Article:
Help Wanted

March 2004 Archive

What technology wants

What are other examples of leapfrogging?

One of the hoped-for blessings of technologies in the third world is that new stuff can allow them to leapfrog across the dirty industrial development the North has experienced. The first example to come to mind is cell phones in China, which promises to leapfrog over the laborious chore of wiring the large country with land lines. But when it comes to a second example, everyone draws a blank.

Does anyone know of other examples of leapfrogging technology -- where a latter generation of technology leapfrogs over a intermediate generation? At any time in history.

Posted on March 25, 2004 at 1:41 AM
What technology wants

Unpredicted technologies

In his wonderful and little-appreciated classic, PROFILES OF THE FUTURE, Aurthur C. Clarke pointed out that there are two kinds of technology, the expected and the unexpected. As illustration, Clarke made a list of "unexpected" technologies. This include X-Rays, nuclear energy, photography, superconductors, lasers, Carbon 14 dating, and others.

I am very interested in the nature of unexpected or unanticipated technologies and would like to acquire a longer list. I'd love to have nominations of technologies that were relatively unexpected. I can't offer a hard definition of unexpected, since this will vary by expertise and time. Clarke defined "expected" as "concepts that have been around for hundreds or thousands of years" before they became real. I would narrow that to say "concepts that have been around for decades."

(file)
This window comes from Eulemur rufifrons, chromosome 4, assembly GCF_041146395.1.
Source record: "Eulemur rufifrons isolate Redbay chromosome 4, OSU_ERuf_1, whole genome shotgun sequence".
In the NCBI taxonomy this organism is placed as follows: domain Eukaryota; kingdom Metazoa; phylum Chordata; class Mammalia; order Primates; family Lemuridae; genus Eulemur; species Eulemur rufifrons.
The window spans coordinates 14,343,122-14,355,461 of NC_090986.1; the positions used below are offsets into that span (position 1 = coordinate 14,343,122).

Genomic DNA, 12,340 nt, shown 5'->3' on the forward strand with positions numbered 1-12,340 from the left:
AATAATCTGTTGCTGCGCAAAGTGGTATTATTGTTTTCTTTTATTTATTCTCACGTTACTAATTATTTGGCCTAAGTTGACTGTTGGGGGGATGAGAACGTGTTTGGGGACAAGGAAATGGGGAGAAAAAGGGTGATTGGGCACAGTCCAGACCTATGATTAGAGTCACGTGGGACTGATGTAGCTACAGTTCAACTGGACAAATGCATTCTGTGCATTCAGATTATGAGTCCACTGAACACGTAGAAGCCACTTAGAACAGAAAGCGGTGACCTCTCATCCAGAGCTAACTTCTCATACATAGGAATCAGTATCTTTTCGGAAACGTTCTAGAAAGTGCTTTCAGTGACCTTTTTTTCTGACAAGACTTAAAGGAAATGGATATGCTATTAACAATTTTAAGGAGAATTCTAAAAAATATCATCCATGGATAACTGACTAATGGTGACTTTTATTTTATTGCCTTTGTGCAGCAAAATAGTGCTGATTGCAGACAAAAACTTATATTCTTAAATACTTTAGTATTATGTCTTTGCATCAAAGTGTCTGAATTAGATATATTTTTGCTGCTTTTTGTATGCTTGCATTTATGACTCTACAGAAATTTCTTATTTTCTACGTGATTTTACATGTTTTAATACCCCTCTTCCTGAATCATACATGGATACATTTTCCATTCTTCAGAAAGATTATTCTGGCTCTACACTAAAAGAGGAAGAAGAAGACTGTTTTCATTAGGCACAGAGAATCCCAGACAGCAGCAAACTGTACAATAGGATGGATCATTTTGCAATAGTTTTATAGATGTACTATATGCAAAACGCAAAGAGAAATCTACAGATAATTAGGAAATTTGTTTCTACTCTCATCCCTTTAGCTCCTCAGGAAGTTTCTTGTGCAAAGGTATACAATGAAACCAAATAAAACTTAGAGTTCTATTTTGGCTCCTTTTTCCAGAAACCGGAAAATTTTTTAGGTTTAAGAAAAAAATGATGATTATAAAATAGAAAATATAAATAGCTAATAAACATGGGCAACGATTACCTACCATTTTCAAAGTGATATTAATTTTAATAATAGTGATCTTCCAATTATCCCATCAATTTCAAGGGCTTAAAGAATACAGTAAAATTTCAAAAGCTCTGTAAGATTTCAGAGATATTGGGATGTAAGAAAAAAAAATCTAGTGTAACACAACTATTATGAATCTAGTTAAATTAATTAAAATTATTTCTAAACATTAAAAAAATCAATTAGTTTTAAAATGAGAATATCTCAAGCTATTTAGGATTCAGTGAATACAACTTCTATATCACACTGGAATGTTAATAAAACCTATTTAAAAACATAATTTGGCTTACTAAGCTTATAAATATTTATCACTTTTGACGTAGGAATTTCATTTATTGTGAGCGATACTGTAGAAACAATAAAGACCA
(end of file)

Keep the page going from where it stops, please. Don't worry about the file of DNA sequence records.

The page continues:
What technologies were unpredicted?

Posted on March 15, 2004 at 11:43 PM
What technology wants

What technologies do you reject?

The Amish are famous for rejecting technology, but their pattern of rejection often bewilders outsiders. For example some Amish folk use roller-blade skates, diposable diapers, chemical fertilizers, and even cell phones, while rejecting 110-volt electricity, private cars, insurance, and zippers. I dare anyone to make sense of those decisions, even though there is a logic. The tangle of Amish technology might best be illustrated by their farm combines which are powered by diesel engines yet pulled by horses. Outsiders look at that and go HUH? Why pull a diesel engine with horses? Isn't that hypocritical?

No it's not, and more to the point, I've noticed a similar pattern among my friends. I know a guy who uses the web but not email, or who has wi-fi but no phone. When I press harder I find that MOST of my friends have this neo-amish pattern of rejecting some technology but using others.

So, what I'd like to know from readers here is, what technologies do you reject, and which recent ones do you rely on? If you could also give me some clue to how long you've rejected a technology (6 months or 6 years) that would be helpful. The stranger the dissounance, the better.

I may jump in to press replies for clarity.

Posted on March 2, 2004 at 1:00 AM